Researchers from City, University of London, University of Chicago, and Purdue University published a new paper in the Journal of Marketing that demonstrates that social media can be used to alleviate a major deterrent that hinders the adoption of a new technology: customer uncertainty.
The study, forthcoming in the Journal of Marketing, is titled “Social Media, Influencers, and Adoption of an Eco-Friendly Product: Field Experiment Evidence from Rural China” and is authored by Wanqing Zhang, Pradeep Chintagunta, and Manohar Kalwani.
For decades, pesticides have been applied to protect crops and livestock from pest infestations, to increase crop yields, and to improve food production. However, pesticides are a double-edged sword and have raised serious concerns about food safety, environmental protection, and sprayers’ health. According to the U.S. Environmental Protection Agency, 68 pesticides have been classified as potential carcinogens and every year 200,000 people die because of toxic pesticides. Therefore, promoting the use of safe, sustainable new pesticide technologies is critically needed to preserve ecological security. However, getting a new product adopted, even when it has obvious advantages, is difficult.
The research team implemented a field experiment in 34 villages and with more than 700 farmers in rural China to study how customers, especially those in emerging markets and in rural areas, face several types of uncertainty regarding a new eco-friendly pesticide. These include uncertainty regarding: (i) the authenticity of the new product and supplier given previous experiences with unscrupulous “fly-by-night” operators (for example, the fake seeds problem in China and India); (ii) the “objective” quality of the product or the “match value” of the product to the potential user; and (iii) how to apply the technology to get the best outcomes. Traditional marketing literature has focused on how uncertainty is resolved vis-à-vis objective quality since authenticity is usually not a concern and driving outcomes is usually not an issue in most categories studied. A unique feature of the paper is that the technology and context involves all three types of uncertainty.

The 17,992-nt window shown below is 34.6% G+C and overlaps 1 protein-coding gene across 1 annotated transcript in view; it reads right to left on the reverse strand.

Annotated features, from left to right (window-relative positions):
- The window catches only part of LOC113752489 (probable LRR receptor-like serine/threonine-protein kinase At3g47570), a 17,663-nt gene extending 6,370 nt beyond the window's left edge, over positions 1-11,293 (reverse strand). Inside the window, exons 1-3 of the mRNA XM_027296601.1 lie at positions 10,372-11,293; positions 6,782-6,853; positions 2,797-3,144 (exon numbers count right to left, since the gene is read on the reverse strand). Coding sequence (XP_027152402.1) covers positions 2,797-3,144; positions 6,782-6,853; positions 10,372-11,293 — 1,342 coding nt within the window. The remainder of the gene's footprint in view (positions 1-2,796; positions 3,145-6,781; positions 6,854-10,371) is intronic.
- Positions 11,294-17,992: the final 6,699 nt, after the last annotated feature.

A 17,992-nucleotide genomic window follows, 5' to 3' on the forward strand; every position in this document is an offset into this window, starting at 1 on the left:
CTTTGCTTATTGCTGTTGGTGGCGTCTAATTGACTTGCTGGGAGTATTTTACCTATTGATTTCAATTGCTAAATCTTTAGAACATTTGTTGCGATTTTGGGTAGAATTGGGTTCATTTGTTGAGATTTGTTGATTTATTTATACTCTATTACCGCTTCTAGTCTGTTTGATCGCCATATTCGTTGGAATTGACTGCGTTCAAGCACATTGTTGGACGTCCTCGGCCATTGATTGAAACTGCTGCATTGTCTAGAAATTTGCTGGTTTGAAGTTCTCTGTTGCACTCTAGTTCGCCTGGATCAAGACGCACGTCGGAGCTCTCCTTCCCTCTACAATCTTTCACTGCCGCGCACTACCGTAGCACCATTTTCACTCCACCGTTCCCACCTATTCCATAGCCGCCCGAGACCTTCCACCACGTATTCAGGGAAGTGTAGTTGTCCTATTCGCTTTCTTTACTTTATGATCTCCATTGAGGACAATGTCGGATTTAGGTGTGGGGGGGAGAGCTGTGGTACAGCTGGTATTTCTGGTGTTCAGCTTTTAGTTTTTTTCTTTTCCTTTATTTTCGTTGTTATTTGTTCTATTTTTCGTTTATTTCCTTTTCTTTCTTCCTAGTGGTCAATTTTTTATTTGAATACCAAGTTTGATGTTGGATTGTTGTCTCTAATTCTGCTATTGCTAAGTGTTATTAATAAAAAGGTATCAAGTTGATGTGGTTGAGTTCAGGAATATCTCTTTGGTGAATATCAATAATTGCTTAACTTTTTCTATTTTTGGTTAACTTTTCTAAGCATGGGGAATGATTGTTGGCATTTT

The research team uses a randomized control field experiment to measure the causal effects of marketing tools in changing behaviors. The findings provide insights for managers and policy makers who aim to leverage marketing to accomplish social goals. To do good, marketers need to convince consumers to adopt products that are good. An important barrier to such adoption is overcoming the uncertainties associated with the product and the difficulties learning about the features and benefits of the product.
Zhang explains that “We address these issues by understanding the entire process of adoption. When a product is brand new, encouraging trial behavior among prospective users is key. During this stage, overcoming uncertainty about whether the new product is authentic or not is paramount. We document that an influencer, albeit one not familiar with the new technology, works well in an online social media environment to encourage followers to try the new product.” In addition, traditional firm-initiated customized service and support has a significant effect in motivating trial behavior. Both these approaches also lead to improved outcomes in the adoption stage but via different routes. On the social media platform, the ability to exchange information between the product adopters and information broadcasted by the firm promote learning about specific product benefits and the best ways to use it. The more traditional marketing approach also accomplishes these objectives, but via one-on-one communication between the firm and the potential customer. “For marketing to do good, it needs to scale effectively. The social media platform with an influencer wins here because it is more cost-efficient than one-on-one marketing by the firm,” says Chintagunta.
The results also suggest that practitioners should think carefully about how to use social media most efficiently. Although research has documented its use for changing consumer behavior, it is not a panacea and requires careful management. Specifically, at the trial stage of the funnel, the platform underperforms because it cannot, by itself, resolve uncertainty regarding supplier credibility and product authenticity. Thus, creating an online social media platform does not guarantee the peer effects as desired. The research offers a solution to this funnel-holdup problem: having an influencer who can vouch for the credibility of the product and who tries out the product and reports it on the platform. Kalwani says that “The presence of an influencer creates an effective and product-relevant online interaction environment which can foster more active online social learning among participants in the platform. However, the use of social media alone is only beneficial to people who have a high intrinsic value for the new product.”
Full article and author contact information available at: https://doi.org/10.1177/0022242920985784
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